When I first started playing Outlast, I didn’t start playing Outlast. There was a little security booth at the entrance to the parking lot in front of the facility and I found the small space under a desk within the booth quite comfortable thank-you-very-much. My friend played through the next hour or so, weaving his way through a building in between sounds of me telling him, “Can we just not?” Well, at least I wasn’t the one screaming whenever anything remotely close to a jump scare showed up. For the life of me, I could not tell if my friend screaming was due to the fact we were recording our reactions or if that’s just how he is, but I’m leaning towards the latter– mainly because he ended up falling for the same issues I did at the start before we even got into danger. Whenever he panicked, he died. He made dumb decisions like hiding under a bed while in clear sight of someone trying to kill him. (I understand horror movie characters so much more now. You don’t think when you’re running and scared.) After a while we gave up. However, even all that beings said, the reason we stopped was not because we were too scared to continue.

This is one of the biggest issues with survival horror games that rely on the player’s fear to keep them in the story and keep the gameplay intense: if you keep dying because you’re scared, the game stops being scary. It becomes a chore. This isn’t even a problem limited to horror games. Any game focusing on story suffers from similar issues. Try dying in Uncharted or The Last of Us multiple times (preferably not on purpose) and see how well you can stay in the story world. In horror, in a much similar fashion, it can take away the crux of the game and reveal it for what it really is: a video game focused on mechanics. No matter how scary it gets, the world and characters follow certain rules. But in many ways that’s a good thing for the genre in general. Desensitization is a word people who follow gaming news– especially in the mainstream news– may not like, but that’s exactly what is happening in such a situation: you’re becoming desensitized to the fear induction in the game.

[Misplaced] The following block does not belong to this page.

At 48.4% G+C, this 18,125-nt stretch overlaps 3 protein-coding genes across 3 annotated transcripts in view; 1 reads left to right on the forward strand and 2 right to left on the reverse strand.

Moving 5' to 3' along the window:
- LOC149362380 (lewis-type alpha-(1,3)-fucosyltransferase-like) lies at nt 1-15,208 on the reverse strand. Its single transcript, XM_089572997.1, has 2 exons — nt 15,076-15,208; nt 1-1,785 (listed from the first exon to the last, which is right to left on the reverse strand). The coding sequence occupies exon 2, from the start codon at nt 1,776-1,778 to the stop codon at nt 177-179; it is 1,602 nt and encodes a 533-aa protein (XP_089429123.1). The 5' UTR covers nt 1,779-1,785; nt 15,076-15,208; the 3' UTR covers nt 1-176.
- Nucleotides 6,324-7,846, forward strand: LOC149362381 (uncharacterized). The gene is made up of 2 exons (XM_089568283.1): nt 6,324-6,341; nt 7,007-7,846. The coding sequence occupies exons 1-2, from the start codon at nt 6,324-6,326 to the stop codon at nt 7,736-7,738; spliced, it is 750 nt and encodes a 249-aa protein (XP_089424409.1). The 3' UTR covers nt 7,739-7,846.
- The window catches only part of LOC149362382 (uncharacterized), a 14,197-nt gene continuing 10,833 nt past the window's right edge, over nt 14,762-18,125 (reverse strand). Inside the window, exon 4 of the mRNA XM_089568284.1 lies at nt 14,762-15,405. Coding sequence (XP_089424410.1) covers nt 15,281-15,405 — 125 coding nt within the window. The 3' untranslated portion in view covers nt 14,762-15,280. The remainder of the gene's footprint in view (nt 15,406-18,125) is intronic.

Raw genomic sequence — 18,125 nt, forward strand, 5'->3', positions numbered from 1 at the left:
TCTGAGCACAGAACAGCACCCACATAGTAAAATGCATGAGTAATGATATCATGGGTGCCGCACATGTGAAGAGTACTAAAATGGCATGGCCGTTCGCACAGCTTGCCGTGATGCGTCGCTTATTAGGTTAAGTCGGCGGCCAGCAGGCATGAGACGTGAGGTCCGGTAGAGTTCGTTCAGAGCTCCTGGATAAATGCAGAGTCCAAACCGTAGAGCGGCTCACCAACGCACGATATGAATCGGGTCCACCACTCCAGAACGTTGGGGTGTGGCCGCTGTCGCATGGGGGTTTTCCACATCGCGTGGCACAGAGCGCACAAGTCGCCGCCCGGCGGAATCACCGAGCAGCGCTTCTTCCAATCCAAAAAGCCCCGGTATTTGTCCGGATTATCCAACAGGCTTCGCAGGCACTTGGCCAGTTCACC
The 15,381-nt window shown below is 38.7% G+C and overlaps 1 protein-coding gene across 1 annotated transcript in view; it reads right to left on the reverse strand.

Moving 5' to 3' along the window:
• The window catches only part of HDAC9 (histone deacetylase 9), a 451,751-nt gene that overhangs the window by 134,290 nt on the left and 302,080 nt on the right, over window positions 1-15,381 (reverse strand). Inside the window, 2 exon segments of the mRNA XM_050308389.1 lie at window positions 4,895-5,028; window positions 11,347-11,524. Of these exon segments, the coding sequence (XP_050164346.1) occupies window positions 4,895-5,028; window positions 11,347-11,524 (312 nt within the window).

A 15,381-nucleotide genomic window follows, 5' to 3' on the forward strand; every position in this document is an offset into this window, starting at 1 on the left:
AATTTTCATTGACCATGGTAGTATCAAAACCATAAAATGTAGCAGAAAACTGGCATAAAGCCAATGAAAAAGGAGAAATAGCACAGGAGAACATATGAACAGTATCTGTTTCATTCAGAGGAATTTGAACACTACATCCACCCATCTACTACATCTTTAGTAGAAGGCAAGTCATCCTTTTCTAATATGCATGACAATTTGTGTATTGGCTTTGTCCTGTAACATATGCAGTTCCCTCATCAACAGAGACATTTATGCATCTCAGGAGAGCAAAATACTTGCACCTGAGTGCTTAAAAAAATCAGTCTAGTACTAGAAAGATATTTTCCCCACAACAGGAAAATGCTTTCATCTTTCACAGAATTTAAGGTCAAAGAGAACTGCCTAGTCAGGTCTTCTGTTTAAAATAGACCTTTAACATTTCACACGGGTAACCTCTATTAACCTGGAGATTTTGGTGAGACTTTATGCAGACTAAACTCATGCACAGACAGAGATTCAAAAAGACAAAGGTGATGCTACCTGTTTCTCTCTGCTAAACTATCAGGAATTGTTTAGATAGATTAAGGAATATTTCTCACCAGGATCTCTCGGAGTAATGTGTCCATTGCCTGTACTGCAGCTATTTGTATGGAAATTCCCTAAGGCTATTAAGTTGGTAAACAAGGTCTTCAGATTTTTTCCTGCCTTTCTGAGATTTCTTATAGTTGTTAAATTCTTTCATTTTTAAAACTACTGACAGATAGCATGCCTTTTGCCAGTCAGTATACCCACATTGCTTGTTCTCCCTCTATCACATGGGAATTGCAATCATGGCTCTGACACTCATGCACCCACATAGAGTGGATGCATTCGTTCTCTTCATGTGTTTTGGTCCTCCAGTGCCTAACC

What this means is that you can play the game more, and that’s a good thing for horror games. If you just got too scared to continue, the genre would die out entirely. The only reason my friend and I were then able to go in and beat P.T. was precisely because we were both already familiar with virtually all of the game from watching a large variety of Let’s Players and gaming journalists play through the game, eventually reaching the final iteration of the hallway and looking up on IGN the variety of ways to cause the baby to laugh three times– all while exploiting the game mechanics of “DONT-LOOK-DONT-LOOK-DONT-LOOK” to not get ourselves killed. It was still scary even with that knowledge, and every time the hauntings started, I could feel my blood pumping even without playing the game.

P.T. Wall

We stared excessively at this tabletop for reasons other than the Skittles.

So it isn’t as if the game just stops being scary entirely if you get desensitized enough to focus on playing the game. Jump scares would still get us, obviously, but the key here is that the blood-pumping moments were themselves drawing off of the same adrenaline inducing moments mainstream twitch-action games cause all the time and added in the gothic-horror elements to take it in new directions. As long as that didn’t become frustrating, it worked.

I feel that’s going to be the key in horror games for years to come, and something P.T. does well (at least for some, apparently). Remain scary without the scare factor making the game become too frustrating for the player to even want to continue. If games can manage that, the genre will continue to evolve and find new life at every turn. If it doesn’t, well, it will probably still be fine. I’m not sure I’ll play them anyway…